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There's Juggling, a Microscope, and, Yes, Dancing

With a combination of dancing and juggling, Peter Liddicoat from the University of Sydney tells the story of his PhD thesis, called "Evolution of nanostructural architecture in 7000 series aluminium alloys during strengthening by age-hardening and severe plastic deformation." As ScienceNow reports, it took Liddicoat six months, and the help of a lot of friends, to represent his research in dance. But with the dance, shown in the video below, he won the Dance Your PhD contest put on by Science and AAAS.

Other winners include Riccardo Da Re in the social sciences category, whose dance included a tree playing the violin, and Maria Vinit for biology for her dance on how agonist and antagonist muscles behave after stroke.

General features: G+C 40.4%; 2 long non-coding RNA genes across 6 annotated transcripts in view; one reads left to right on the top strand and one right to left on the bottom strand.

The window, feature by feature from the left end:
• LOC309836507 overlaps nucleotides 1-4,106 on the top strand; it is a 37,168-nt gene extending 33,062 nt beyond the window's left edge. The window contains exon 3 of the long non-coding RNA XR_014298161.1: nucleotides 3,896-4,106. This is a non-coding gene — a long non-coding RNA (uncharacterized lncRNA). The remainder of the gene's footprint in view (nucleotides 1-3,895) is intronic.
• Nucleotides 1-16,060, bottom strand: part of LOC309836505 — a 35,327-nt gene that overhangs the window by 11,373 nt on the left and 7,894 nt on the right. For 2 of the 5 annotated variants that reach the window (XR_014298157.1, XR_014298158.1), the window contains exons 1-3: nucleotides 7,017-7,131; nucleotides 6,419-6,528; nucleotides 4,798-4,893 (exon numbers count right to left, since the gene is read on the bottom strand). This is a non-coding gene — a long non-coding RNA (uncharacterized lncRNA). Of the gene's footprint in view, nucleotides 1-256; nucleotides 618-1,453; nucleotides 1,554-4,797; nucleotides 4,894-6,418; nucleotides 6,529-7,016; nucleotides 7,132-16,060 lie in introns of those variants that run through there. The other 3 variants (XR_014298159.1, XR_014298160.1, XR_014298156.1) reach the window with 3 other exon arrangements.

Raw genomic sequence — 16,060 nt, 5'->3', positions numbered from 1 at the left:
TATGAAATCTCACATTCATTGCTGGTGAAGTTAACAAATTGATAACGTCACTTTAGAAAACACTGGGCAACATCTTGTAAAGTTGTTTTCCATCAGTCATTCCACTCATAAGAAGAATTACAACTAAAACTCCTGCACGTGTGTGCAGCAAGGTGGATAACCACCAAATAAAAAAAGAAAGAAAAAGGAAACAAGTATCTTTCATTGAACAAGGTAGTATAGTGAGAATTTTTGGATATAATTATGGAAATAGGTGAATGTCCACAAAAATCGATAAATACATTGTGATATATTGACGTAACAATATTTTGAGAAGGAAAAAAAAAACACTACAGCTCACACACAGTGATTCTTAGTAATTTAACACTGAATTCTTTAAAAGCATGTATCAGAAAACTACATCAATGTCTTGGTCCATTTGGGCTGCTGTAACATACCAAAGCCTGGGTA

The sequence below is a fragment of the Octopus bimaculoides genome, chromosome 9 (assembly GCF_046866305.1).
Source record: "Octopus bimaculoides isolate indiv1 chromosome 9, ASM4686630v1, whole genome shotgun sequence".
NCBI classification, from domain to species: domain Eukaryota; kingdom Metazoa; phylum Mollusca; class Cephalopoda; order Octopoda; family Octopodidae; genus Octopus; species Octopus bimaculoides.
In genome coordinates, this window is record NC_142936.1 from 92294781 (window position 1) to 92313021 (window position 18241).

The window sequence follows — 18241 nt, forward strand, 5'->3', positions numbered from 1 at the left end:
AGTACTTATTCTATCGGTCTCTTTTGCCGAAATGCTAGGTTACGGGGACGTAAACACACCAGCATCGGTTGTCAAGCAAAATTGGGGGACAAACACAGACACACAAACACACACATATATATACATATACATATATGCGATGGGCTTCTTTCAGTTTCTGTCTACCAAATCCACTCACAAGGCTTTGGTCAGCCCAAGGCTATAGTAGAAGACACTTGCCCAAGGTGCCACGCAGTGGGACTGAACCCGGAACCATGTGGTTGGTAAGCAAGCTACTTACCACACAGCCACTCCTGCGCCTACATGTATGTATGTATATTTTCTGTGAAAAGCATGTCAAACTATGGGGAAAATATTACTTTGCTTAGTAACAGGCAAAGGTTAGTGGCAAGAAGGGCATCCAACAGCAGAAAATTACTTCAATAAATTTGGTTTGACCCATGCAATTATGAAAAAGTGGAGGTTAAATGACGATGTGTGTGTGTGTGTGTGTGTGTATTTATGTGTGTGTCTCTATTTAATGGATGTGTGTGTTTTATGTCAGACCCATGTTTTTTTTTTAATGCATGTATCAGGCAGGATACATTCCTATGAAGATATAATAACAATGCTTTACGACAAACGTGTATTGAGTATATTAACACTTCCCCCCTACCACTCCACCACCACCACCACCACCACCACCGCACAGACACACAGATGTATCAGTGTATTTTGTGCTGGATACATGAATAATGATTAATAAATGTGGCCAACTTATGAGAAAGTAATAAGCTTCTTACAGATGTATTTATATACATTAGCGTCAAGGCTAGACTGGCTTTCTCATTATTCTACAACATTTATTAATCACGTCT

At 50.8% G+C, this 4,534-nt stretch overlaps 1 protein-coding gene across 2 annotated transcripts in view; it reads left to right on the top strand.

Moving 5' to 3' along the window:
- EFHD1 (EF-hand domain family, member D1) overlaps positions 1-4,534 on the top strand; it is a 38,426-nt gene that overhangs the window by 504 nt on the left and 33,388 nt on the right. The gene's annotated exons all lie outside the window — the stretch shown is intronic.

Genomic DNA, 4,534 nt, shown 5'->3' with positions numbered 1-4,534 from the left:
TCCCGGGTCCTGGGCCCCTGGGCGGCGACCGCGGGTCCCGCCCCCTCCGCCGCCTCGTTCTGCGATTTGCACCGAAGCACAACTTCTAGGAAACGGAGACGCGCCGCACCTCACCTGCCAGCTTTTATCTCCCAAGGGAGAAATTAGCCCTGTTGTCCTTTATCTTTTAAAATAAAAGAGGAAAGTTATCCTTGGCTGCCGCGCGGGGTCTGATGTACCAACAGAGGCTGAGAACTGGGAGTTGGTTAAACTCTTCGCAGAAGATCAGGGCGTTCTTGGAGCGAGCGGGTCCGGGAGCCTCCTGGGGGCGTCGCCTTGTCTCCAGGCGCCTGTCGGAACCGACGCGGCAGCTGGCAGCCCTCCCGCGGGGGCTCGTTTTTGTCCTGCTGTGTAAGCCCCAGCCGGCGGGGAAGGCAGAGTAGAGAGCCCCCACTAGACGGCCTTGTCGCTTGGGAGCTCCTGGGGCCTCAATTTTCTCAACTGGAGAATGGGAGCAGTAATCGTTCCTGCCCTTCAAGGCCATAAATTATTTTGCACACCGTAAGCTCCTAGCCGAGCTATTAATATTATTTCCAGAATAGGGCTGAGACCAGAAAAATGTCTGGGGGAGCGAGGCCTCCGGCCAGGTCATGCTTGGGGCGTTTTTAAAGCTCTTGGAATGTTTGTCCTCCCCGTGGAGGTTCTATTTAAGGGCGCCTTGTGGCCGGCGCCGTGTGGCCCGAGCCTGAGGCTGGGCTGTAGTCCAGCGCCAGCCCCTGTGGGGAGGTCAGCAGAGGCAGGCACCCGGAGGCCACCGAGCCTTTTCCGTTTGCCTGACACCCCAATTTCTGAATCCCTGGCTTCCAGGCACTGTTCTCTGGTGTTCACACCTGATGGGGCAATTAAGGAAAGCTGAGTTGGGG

The Scan

Comfort of Home

The Guardian reports that AstraZeneca is to run more clinical trials from people's homes with the aim of increasing participant diversity.

Keep Under Control

Genetic technologies are among the tools suggested to manage invasive species and feral animals in Australia, Newsweek says.

Just Make It

The New York Times writes that there is increased interest in applying gene synthesis to even more applications.

Nucleic Acids Research Papers on OncoDB, mBodyMap, Genomicus

In Nucleic Acids Research this week: database to analyze large cancer datasets, human body microbe database, and more.